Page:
Public-opinion polls have long been a part of the U.S. political scene. They help candidates understand what’s on voters’ minds, and they give everyone a sense of who’s ahead — or seems to be — weeks, months and even years before the next election.

But the polls aren’t always right. A leading 1936 poll wrongly predicted the defeat of incumbent President Franklin D. Roosevelt, and Thomas E. Dewey went to bed on election night in 1948 believing he’d been elected president, only to discover in the morning that he had not.

The scientific basis of polling is sound. Ask a sufficiently large and representative sample of the public a number of fairly worded questions and you can determine with a high degree of accuracy the views of the general population. Polling pioneers like Elmo Roper, George Gallup and Louis Harris predicted election results with a high degree of accuracy. Modern presidential candidates all have sophisticated polling operations of their own.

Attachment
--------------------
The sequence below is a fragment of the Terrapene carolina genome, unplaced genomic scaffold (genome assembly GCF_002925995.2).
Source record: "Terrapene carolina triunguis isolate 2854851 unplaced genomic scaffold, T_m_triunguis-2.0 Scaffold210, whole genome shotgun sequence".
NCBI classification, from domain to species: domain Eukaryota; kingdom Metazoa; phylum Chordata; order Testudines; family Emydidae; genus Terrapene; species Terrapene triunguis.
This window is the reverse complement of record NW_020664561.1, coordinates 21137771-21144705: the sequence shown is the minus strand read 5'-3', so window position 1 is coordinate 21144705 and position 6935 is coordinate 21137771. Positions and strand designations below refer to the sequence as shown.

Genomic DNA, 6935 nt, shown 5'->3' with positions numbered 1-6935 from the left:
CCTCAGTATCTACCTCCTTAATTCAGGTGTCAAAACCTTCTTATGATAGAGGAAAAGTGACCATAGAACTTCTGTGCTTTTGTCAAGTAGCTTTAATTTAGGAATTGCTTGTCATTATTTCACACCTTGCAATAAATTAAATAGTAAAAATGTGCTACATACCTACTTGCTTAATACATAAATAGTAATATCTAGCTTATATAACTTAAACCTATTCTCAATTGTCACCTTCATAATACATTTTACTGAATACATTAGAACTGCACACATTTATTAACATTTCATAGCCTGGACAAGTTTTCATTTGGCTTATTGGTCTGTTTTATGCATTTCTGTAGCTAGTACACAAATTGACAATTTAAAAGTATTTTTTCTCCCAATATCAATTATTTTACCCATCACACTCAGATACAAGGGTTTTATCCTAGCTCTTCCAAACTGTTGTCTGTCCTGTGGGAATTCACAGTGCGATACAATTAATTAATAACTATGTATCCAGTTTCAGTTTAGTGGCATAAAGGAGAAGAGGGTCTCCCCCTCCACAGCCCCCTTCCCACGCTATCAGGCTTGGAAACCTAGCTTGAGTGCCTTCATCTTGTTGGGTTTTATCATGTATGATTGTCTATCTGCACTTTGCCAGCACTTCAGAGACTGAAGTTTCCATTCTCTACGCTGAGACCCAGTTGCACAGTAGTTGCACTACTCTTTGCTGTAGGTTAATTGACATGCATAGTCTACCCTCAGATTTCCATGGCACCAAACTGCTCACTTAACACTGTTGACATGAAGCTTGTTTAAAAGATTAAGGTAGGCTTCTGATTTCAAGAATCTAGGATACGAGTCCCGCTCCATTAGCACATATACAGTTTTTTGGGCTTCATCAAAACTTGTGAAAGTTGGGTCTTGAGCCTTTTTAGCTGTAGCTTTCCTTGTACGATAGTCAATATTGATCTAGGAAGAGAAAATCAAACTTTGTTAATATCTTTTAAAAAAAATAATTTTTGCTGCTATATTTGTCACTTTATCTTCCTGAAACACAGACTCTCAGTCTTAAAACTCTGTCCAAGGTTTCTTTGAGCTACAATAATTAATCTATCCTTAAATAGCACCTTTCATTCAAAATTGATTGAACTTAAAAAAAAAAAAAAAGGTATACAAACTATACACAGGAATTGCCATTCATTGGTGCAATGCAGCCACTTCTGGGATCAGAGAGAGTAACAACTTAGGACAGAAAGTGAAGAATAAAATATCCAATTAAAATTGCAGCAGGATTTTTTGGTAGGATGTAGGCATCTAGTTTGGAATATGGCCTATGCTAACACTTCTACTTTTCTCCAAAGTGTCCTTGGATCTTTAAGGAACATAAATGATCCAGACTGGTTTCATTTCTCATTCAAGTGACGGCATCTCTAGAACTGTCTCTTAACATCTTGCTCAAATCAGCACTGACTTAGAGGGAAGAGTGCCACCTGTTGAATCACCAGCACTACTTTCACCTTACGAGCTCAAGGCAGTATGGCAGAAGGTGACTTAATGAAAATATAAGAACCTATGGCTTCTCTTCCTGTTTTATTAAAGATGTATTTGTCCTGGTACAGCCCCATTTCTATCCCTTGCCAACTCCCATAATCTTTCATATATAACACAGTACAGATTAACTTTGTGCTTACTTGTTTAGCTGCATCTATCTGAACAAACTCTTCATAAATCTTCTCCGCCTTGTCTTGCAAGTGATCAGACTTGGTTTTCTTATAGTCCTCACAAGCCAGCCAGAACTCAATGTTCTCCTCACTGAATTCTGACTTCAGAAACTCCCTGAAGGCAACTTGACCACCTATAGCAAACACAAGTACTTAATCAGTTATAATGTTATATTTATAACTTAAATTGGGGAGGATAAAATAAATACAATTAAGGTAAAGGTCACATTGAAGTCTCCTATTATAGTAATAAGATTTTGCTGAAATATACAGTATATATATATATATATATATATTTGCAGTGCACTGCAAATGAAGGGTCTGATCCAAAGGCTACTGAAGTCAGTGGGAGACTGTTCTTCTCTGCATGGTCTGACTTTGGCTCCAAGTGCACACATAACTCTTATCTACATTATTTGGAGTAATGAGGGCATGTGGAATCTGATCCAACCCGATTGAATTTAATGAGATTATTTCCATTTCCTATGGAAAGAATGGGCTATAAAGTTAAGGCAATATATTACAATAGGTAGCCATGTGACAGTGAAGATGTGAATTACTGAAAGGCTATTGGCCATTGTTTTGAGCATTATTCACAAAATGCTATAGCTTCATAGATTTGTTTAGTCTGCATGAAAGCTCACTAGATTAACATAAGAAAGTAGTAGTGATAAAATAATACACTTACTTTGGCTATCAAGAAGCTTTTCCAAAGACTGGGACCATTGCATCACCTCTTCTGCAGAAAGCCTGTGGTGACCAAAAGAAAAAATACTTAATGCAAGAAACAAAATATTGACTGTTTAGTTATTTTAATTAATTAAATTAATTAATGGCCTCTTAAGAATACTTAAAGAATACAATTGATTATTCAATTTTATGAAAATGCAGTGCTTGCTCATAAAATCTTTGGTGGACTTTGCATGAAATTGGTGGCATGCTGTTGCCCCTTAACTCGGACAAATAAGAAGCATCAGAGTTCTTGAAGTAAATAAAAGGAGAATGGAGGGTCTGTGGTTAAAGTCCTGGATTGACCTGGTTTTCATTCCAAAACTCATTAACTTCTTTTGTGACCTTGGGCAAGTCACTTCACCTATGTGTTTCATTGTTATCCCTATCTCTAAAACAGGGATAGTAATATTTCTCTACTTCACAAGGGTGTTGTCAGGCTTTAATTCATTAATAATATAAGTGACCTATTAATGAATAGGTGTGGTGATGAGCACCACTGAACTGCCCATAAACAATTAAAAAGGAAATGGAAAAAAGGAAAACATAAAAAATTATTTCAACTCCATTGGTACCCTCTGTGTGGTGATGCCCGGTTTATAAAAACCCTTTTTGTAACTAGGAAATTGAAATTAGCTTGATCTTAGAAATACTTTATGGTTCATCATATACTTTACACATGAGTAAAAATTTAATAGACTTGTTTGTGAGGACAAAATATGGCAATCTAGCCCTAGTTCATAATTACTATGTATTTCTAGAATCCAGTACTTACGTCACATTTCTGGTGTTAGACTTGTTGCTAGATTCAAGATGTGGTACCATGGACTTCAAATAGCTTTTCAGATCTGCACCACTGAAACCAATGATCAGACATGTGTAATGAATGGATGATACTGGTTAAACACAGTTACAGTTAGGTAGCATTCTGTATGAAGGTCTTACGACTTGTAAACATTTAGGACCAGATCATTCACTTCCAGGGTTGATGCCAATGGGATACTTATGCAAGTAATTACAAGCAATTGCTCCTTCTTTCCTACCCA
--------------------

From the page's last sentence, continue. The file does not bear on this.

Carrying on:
For many years, political polls have offered insight on questions like:

  • “Is the country going in the right direction?”
  • “How much will each of the following issues determine your vote in the next election?” And, of course …
  • “If the election were held today, would you vote for Candidate A or Candidate B?”
University students in New York state work as phone pollsters in 2005. (© AP Images)

But the 2016 campaign has proved challenging for pollsters. One reason is Americans’ growing reliance on mobile phones rather than traditional landlines. Federal law permits machine dialing (“robocalls”) of landline numbers but forbids it to mobile phones. Calls to those numbers must be placed by humans, and that’s slower, less efficient and more expensive.

Some pollsters cut costs by sampling a smaller slice of the population, or by oversampling landlines. Either strategy can make the results less accurate.

And some observers suggest that citizens don’t always respond truthfully when polled, not wanting to give what they perceive as unpopular responses to poll questions.

Even so, polls remain a prominent feature in news coverage of the 2016 race. They’re a good way to stay informed, but remember: The only poll that counts is the one on Election Day.

Graphic reading "Elections 2016" (State Dept./J. Maruszewski)